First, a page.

Straightaway, I decided that we would go to Germany. But how and where – I didn’t know at all. I only knew we would leave Kharkiv for the Vinnytsia region, where my father lives. But those were just my hopes, I didn’t know which train we could get on. We were lucky we didn’t get on the first train to Rakhiv. We just couldn’t get inside. And the next one was heading exactly to Vinnytsia, and we miraculously got inside. Instead of the usual 11 hours, we drove for 16. We drove in total silence and darkness for the first 3-4 hours. My father met us in Vinnytsia, we spent the night at his place, and the next day I began to decide where and how to go further. There were no trains from Vinnytsia. My father took us to the train station, where we saw a bus going to Lviv. We saw it literally after 20-30 minutes when we arrived. And I believe that was also luck because people were standing in line for several hours at that moment. On this bus, for 800 hryvnias per person, we got to Lviv. We did not pay anywhere else during our departure. While going to Lviv, I wrote back and forth with the girls I knew. The sister of my acquaintance agreed to shelter us for the night before our bus to Krakiw. Although at that time, we did not even know about this bus. At the same time, I was looking for options to leave Lviv for Poland. One of my acquaintances gave me the contacts of a volunteer who made a direct free bus drive from Lviv to Krakiw every Saturday. But it was necessary to reserve seats. I did it when we got to Lviv, and at 8 o’clock in the morning, we went to Krakiw.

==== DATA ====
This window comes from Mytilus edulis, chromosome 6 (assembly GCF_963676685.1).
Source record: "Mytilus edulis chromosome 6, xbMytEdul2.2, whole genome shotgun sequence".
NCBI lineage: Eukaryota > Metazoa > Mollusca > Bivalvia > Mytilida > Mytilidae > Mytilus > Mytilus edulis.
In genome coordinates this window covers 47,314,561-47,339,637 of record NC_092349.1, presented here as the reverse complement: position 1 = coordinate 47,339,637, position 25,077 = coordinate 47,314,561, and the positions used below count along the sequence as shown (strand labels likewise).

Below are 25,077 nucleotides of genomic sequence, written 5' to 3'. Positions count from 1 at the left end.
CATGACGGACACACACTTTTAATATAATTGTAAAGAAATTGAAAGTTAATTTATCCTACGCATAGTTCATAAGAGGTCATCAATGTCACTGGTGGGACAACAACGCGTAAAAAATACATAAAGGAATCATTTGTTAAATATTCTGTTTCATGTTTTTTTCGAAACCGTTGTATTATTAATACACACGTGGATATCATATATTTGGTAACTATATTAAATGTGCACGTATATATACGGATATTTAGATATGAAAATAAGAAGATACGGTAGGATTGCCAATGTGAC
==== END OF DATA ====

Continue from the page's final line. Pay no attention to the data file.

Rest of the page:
I also didn’t know where to spend the night in Krakiw. While we were going there, a friend from Lysychansk gave me the number of a volunteer who received and provided accommodations for Ukrainians in Krakiw. He rented a room for us in a hostel for one night. In the morning, the question came – how to go further to Germany? There, a woman volunteered to receive us – also a friend of my friend from the Internet. People I didn’t even know before helped us. To find transportation from Krakiw, I wrote to a group of Germans who helped Ukrainians. Everyone talked about free tickets from Poland to Germany, but the closest available tickets were a couple of days away. Then, suddenly a woman commented on my post, she wrote that her husband was in Krakiw at that moment and was leaving for Nurenberg at 10 in the morning. He was bringing volunteer help and, on his way back, decided to take people with him for free. We met at the railway station in Krakiw, and we were on our way to Nuremberg after half an hour. He drove three other women and us. He dropped us off there, went with us to the station, and bought us free train tickets to Frankfurt. There we met an acquaintance of a woman who was going to host us in Giessen, which is about 60 kilometers from Frankfurt. In total, we traveled for 6 days.